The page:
When Pastor Terry Jones threatened to burn Qurans at his church in Florida this fall, he hurt a lot of Muslims I know. He also hurt a lot of Christians. So many of my Christian friends approached me and said, "That man does not represent me or Christianity, and certainly not the teachings of Jesus."
Of course, I knew that. And the reason is simple: It's because I have come to know so many Christians through common activities, from service projects to athletic competitions.
In their new book American Grace, sociologists Bob Putnam and David Campbell show that this kind of experience is actually how tolerance is built in a diverse society. They report that one of the most effective ways to improve attitudes toward people of different religious background is to have a positive, meaningful encounter with them. In other words, they show that when people come together through common activities, their attitudes toward one another improve -- even if they enter into the relationship with negative or suspicious attitudes about the other’s religion. Putnam and Campbell call this the "Pal Al Syndrome."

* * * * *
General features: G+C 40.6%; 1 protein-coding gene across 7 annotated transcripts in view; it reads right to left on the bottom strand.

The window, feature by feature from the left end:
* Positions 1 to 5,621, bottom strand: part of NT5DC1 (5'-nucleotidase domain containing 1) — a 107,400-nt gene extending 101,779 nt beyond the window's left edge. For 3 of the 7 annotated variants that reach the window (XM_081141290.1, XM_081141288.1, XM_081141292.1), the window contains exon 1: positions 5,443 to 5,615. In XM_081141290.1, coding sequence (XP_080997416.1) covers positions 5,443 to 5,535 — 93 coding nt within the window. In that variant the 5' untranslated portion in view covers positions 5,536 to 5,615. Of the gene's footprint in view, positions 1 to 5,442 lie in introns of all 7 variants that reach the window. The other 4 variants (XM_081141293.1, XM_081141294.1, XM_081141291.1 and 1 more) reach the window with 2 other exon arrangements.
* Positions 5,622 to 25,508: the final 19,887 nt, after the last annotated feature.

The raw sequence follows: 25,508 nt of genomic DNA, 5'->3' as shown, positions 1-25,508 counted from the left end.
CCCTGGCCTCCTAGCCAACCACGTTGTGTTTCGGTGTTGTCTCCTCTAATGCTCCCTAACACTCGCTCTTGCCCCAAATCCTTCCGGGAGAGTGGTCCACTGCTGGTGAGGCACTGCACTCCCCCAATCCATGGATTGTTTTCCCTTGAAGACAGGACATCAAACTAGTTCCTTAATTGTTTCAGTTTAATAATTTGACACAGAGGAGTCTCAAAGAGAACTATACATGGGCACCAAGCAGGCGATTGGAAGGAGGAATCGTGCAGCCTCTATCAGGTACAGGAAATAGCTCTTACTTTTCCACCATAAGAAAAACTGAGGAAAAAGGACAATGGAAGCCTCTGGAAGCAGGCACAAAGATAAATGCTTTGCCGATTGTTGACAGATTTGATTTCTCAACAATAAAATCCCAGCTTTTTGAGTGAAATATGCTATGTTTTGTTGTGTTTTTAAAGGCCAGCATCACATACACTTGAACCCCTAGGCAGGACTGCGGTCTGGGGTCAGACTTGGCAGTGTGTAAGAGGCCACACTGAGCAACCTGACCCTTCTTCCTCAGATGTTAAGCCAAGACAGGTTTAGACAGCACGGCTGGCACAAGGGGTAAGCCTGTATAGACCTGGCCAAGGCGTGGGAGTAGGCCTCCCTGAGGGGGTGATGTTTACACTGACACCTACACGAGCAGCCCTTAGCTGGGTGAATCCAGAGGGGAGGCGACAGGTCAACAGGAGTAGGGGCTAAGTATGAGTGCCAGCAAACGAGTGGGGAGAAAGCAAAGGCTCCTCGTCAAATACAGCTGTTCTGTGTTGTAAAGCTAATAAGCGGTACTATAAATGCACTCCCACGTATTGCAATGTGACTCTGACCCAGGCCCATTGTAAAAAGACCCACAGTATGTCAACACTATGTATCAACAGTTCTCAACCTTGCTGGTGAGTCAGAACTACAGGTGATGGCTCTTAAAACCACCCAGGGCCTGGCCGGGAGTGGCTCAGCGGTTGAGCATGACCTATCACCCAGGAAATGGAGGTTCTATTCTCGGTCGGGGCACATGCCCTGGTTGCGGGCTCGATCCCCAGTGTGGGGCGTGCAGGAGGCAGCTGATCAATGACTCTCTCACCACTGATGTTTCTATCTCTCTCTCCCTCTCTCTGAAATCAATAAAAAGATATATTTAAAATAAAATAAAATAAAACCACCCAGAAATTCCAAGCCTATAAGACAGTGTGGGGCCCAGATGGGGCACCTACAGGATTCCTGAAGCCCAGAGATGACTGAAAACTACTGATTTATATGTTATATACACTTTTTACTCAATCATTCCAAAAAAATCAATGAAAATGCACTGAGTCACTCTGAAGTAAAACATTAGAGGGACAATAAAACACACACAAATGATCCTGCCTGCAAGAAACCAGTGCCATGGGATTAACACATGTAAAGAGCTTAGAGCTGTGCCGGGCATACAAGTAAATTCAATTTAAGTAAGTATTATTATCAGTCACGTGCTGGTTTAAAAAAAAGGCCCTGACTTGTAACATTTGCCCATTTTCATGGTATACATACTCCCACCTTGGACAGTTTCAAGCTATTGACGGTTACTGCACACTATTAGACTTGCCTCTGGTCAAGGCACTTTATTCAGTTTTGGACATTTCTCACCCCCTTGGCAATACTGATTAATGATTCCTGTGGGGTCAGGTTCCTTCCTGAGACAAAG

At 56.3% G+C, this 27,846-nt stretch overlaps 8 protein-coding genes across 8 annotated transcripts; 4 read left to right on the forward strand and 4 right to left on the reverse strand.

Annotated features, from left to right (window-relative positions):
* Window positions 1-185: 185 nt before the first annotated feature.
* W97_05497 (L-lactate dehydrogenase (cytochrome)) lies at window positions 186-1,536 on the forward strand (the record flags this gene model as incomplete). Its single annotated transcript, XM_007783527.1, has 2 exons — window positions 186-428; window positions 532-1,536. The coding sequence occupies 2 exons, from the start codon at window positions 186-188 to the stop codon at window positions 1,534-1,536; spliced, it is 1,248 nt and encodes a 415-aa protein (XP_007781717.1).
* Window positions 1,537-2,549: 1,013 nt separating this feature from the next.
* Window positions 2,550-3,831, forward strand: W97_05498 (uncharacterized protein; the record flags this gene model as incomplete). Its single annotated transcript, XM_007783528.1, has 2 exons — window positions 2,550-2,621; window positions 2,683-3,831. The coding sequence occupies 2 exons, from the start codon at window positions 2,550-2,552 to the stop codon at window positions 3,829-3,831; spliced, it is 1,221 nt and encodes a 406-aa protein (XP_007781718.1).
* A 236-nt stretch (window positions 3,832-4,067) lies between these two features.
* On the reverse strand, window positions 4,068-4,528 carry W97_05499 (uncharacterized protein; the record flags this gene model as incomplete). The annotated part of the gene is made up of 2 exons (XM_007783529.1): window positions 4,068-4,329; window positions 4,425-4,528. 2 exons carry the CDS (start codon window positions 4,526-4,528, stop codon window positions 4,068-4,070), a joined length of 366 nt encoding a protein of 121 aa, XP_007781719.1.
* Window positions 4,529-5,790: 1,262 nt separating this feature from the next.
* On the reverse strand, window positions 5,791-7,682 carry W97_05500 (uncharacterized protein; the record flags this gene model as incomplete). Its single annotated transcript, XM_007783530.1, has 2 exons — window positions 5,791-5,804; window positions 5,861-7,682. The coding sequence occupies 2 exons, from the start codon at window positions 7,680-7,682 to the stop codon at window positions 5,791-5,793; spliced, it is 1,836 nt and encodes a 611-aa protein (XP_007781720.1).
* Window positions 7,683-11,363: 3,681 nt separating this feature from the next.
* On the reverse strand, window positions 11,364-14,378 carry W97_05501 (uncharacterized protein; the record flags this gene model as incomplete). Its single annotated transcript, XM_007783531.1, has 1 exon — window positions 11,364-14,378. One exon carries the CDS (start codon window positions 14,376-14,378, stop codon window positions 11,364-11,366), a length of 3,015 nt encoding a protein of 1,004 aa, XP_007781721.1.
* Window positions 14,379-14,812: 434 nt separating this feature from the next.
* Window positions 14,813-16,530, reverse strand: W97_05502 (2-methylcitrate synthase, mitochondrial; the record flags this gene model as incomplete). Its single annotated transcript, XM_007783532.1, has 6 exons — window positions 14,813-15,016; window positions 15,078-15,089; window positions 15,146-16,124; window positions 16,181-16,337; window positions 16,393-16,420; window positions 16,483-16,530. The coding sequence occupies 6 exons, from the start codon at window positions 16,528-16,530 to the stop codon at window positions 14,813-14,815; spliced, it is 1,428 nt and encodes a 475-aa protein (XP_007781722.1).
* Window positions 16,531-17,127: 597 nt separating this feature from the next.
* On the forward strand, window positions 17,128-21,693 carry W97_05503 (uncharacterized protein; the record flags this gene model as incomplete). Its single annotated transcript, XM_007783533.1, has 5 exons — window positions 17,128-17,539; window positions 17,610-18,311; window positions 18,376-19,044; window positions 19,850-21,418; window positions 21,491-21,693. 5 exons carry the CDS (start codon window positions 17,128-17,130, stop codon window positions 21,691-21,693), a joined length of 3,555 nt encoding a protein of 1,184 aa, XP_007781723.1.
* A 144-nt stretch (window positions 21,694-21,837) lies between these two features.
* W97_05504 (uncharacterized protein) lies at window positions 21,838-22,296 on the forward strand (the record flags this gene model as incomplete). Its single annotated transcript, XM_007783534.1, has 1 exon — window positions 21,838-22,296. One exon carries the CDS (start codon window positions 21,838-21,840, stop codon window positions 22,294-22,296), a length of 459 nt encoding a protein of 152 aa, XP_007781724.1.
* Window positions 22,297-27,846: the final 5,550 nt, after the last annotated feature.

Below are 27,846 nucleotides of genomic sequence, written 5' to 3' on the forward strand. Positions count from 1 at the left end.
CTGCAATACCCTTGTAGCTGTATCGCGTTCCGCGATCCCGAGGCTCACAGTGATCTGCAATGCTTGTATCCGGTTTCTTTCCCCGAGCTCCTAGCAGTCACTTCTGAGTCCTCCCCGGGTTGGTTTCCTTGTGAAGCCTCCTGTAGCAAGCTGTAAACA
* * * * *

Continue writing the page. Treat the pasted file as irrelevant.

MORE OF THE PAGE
If we value interfaith cooperation, and if we know we can build it through meaningful, positive encounters between religiously diverse people, we should expand the opportunities for these encounters.
At Interfaith Youth Core, we believe that two kinds of institutions in the U.S. have huge potential to facilitate these experiences: houses of worship and college campuses.